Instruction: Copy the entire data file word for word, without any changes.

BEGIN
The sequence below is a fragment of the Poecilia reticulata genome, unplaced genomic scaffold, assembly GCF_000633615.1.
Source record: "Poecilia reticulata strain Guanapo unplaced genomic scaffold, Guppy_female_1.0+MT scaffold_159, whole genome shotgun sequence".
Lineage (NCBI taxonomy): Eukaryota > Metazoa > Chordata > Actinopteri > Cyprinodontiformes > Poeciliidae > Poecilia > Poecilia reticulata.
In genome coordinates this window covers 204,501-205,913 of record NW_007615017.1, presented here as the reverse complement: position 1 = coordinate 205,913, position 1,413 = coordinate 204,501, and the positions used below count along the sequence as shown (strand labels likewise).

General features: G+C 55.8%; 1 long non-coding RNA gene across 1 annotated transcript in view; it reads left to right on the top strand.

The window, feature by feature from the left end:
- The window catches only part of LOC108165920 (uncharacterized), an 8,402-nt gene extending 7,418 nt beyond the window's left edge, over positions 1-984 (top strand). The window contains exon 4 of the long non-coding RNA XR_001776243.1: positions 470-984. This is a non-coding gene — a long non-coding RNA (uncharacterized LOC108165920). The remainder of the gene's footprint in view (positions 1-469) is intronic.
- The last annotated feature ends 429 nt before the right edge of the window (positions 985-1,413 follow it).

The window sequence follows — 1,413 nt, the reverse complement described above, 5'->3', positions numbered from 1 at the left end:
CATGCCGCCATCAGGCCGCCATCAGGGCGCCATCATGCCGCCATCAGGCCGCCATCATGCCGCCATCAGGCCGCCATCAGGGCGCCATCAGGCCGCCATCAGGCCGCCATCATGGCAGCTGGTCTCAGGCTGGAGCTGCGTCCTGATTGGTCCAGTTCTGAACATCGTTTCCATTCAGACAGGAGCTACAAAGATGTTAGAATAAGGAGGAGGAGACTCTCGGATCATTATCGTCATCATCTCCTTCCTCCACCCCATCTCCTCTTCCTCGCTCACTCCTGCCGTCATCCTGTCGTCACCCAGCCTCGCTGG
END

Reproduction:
The sequence below is a fragment of the Poecilia reticulata genome, unplaced genomic scaffold, assembly GCF_000633615.1.
Source record: "Poecilia reticulata strain Guanapo unplaced genomic scaffold, Guppy_female_1.0+MT scaffold_159, whole genome shotgun sequence".
Lineage (NCBI taxonomy): Eukaryota > Metazoa > Chordata > Actinopteri > Cyprinodontiformes > Poeciliidae > Poecilia > Poecilia reticulata.
In genome coordinates this window covers 204,501-205,913 of record NW_007615017.1, presented here as the reverse complement: position 1 = coordinate 205,913, position 1,413 = coordinate 204,501, and the positions used below count along the sequence as shown (strand labels likewise).

General features: G+C 55.8%; 1 long non-coding RNA gene across 1 annotated transcript in view; it reads left to right on the top strand.

The window, feature by feature from the left end:
- The window catches only part of LOC108165920 (uncharacterized), an 8,402-nt gene extending 7,418 nt beyond the window's left edge, over positions 1-984 (top strand). The window contains exon 4 of the long non-coding RNA XR_001776243.1: positions 470-984. This is a non-coding gene — a long non-coding RNA (uncharacterized LOC108165920). The remainder of the gene's footprint in view (positions 1-469) is intronic.
- The last annotated feature ends 429 nt before the right edge of the window (positions 985-1,413 follow it).

The window sequence follows — 1,413 nt, the reverse complement described above, 5'->3', positions numbered from 1 at the left end:
CATGCCGCCATCAGGCCGCCATCAGGGCGCCATCATGCCGCCATCAGGCCGCCATCATGCCGCCATCAGGCCGCCATCAGGGCGCCATCAGGCCGCCATCAGGCCGCCATCATGGCAGCTGGTCTCAGGCTGGAGCTGCGTCCTGATTGGTCCAGTTCTGAACATCGTTTCCATTCAGACAGGAGCTACAAAGATGTTAGAATAAGGAGGAGGAGACTCTCGGATCATTATCGTCATCATCTCCTTCCTCCACCCCATCTCCTCTTCCTCGCTCACTCCTGCCGTCATCCTGTCGTCACCCAGCCTCGCTGG